How Traditional IRA Phase-Out Limits Work

Hey everybody! I wanted to drop some knowledge on you today about phase outs for Traditional IRA contributions based on how much money you make. If you ever plan on making more than ~90k (or $120k if you’re married) then pay attention!  As always, I am not a tax expert and you should always consult one prior to making any investment decisions or tax

First, the concept. Our fabulous friends in Congress decided that us regular ol’ folks needed ways to lower our tax burden when saving for retirement. So, they passed the Tax Reform Act of 1986 to help us out. *How nice* “What does it do”, you ask? Well, they told the suits over at the IRS that you don’t have to pay taxes on money that you put into a Traditional IRA account until you actually take the money out of the account in retirement. Sweet, right?

So, in theory, if you made $50,000 and put $5,000 into your traditional IRA, you would only have to pay tax on $45,000 (super simple example, excluding other items that reduce your taxable income, such as standard deduction and 401k contributions). However, our friends in Congress didn’t want the super-rich-Romney’s of the world taking advantage of this, because they have enough loopholes as it is. Due to this, the amount that you can write-off (the $5k in my example) is reduced once your income gets to a certain level, assuming that you are covered by a retirement plan at work.

All you care about is how much (if any) you can write-off to reduce your tax liability. So, here’s what ya need to do:

  1. Calculate your Modified Adjusted Gross Income (MAGI). This link should help with that calculation.  If you don’t know your AGI (adjusted, without the modification…gotta love the IRS terms), look at Line 37 on your most recent 1040, and that should give you an idea.  If you have a pretty straight forward tax situation (no self-employment, rental properties, adoption expenses, student loan interest, etc) then all you really need to do is take AGI + IRA contribution = MAGI.  Bam, done!  If you’re more complicated, check out the link and meet us at #2.
  2. Next, you need to know your filing status.  Again, check out your old 1040, Boxes 1-5 towards the top of the first page.  Now, you can find out what MAGI amounts start the phase-out.  For 2013 it is as follows:
    Single and Head of Household: $59k – $69k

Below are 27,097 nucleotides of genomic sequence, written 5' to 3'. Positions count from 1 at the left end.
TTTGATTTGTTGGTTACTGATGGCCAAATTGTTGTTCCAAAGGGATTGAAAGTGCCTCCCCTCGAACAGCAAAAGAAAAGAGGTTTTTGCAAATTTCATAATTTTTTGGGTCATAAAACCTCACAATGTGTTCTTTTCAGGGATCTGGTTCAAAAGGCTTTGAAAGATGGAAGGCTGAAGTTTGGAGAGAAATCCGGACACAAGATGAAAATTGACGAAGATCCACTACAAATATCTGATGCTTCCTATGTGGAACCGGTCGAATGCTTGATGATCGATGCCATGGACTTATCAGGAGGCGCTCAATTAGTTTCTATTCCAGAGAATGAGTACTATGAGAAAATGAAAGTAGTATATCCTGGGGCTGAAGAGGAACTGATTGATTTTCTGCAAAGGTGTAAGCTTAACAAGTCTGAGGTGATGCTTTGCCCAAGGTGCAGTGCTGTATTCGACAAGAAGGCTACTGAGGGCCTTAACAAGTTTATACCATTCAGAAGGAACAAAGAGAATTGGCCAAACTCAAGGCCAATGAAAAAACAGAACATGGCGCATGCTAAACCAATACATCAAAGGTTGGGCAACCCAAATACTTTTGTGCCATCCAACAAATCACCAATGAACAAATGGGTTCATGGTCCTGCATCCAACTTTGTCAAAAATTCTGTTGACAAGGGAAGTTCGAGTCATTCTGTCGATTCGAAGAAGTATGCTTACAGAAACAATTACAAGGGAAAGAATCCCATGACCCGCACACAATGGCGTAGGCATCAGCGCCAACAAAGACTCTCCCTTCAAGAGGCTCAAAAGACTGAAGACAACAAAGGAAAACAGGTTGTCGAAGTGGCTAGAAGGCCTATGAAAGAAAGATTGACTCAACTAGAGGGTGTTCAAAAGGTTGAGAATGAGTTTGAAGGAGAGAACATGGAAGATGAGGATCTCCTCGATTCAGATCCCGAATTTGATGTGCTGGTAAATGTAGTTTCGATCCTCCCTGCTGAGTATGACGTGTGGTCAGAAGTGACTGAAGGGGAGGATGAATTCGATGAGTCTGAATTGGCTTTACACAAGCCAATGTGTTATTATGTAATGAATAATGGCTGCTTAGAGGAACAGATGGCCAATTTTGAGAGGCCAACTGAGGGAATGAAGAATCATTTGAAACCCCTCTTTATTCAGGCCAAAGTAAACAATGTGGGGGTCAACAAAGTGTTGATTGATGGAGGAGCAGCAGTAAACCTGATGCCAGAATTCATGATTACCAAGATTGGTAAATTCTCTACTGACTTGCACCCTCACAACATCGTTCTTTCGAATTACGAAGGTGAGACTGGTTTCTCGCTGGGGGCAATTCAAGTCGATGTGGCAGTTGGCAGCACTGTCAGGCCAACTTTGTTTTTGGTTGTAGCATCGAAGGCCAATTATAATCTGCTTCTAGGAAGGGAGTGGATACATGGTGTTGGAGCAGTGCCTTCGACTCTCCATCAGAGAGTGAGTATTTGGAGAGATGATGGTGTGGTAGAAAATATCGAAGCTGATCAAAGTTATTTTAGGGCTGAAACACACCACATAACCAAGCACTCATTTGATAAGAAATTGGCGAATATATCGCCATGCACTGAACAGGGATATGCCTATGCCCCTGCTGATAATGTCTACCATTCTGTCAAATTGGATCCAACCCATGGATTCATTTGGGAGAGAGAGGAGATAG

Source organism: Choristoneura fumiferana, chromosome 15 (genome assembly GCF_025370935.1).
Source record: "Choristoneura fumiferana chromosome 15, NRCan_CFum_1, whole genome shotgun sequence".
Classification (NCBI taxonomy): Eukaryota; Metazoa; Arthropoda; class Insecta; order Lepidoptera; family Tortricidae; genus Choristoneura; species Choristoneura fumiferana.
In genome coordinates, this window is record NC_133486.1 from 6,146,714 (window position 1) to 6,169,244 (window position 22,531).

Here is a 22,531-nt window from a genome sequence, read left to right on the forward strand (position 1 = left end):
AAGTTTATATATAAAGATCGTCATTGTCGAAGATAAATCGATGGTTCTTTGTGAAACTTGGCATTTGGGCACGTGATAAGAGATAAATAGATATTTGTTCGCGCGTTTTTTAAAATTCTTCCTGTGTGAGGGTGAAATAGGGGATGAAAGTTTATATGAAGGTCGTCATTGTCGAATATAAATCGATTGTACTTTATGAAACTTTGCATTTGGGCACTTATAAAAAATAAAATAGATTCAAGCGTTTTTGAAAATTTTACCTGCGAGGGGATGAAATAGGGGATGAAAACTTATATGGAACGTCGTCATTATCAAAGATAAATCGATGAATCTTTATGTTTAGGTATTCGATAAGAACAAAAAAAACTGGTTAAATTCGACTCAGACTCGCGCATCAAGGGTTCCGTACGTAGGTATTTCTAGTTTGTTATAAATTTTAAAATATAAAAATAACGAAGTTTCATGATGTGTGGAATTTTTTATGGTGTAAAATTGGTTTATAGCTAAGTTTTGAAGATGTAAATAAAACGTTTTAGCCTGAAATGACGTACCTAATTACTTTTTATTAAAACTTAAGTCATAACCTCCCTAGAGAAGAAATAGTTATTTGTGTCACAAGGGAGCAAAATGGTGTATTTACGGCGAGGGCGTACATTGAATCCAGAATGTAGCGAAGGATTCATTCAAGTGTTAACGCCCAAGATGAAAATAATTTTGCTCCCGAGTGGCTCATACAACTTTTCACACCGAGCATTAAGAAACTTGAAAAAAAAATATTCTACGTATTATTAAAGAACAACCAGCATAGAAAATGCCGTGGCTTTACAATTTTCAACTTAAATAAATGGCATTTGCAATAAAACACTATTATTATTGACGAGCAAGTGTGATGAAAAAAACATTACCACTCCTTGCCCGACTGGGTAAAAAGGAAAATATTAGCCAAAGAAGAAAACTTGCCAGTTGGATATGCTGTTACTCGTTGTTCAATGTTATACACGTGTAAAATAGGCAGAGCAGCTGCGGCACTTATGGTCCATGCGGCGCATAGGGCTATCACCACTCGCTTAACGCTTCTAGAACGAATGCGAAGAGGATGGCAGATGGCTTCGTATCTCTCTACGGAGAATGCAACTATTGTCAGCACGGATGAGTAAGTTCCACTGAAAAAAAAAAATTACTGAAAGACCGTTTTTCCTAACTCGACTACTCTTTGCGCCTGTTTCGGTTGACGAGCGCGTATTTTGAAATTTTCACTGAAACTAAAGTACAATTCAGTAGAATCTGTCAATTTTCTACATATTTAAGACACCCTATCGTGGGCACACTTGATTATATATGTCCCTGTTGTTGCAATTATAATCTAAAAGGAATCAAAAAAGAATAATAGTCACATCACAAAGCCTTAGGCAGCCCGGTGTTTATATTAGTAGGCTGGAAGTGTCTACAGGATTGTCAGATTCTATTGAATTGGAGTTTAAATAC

Married (and covered at work): $95k – $115k
    Married (and not covered at work): $178k – $188k
    So, if your MAGI is under the first number, you don’t have to phase-out.  Congratulations, you don’t make enough money for Congress to penalize you.  On the other hand, if your MAGI is higher than the second number, you don’t get to write anything off…congrats on being “rich” in the eyes of Congress.
  3. Now, here is the interesting part for the people that fall in between the MAGI range.  You calculate how much you can write-off based on this handy-dandy formula:  (Highest Dollar Limit of MAGI Range – MAGI) * [Contribution Limit/(Highest dollar limit of phase-out range - Lowest dollar limit of phase-out range)]
  4. What? That didn’t make 100% sense reading it for the first time.  Huh, let’s try to break it down:
    Highest Dollar Limit of MAGI Range – This is the $69k, $115k, and $188k from the phase out amounts in #2
    MAGI- Can’t help much here, you gotta calculate this one. 
    Contribution Limit – How much did you put in the account this year (not gains!).  2013 limit is $5,500
    Highest dollar limit of phase-out range – the 2nd number in the ranges in #2
    Lowest dollar limit of phase-out range – the 1st number in the ranges in #1
  5. Whatever that formula gives you is how much you get to write-off to reduce your taxable income.
  6. Ok, fine, fine, I’ll do an example for you.  Here’s the facts:27, f, brown hair and eyes….oh, wait. Wrong screen.  My bad.  Taxes…got it.

AGI $65,000
Single
$5,500 annual contribution

So, here’s how the formula works out:(69k – 65k) * [(5,500/(69k -59k)] = 4k*0.55 = $2,200.  So, our example results in a $2,200 reduction to taxable income.  Not quite as awesome as $5,500, but it’s still nice to have something to help with retirement savings.

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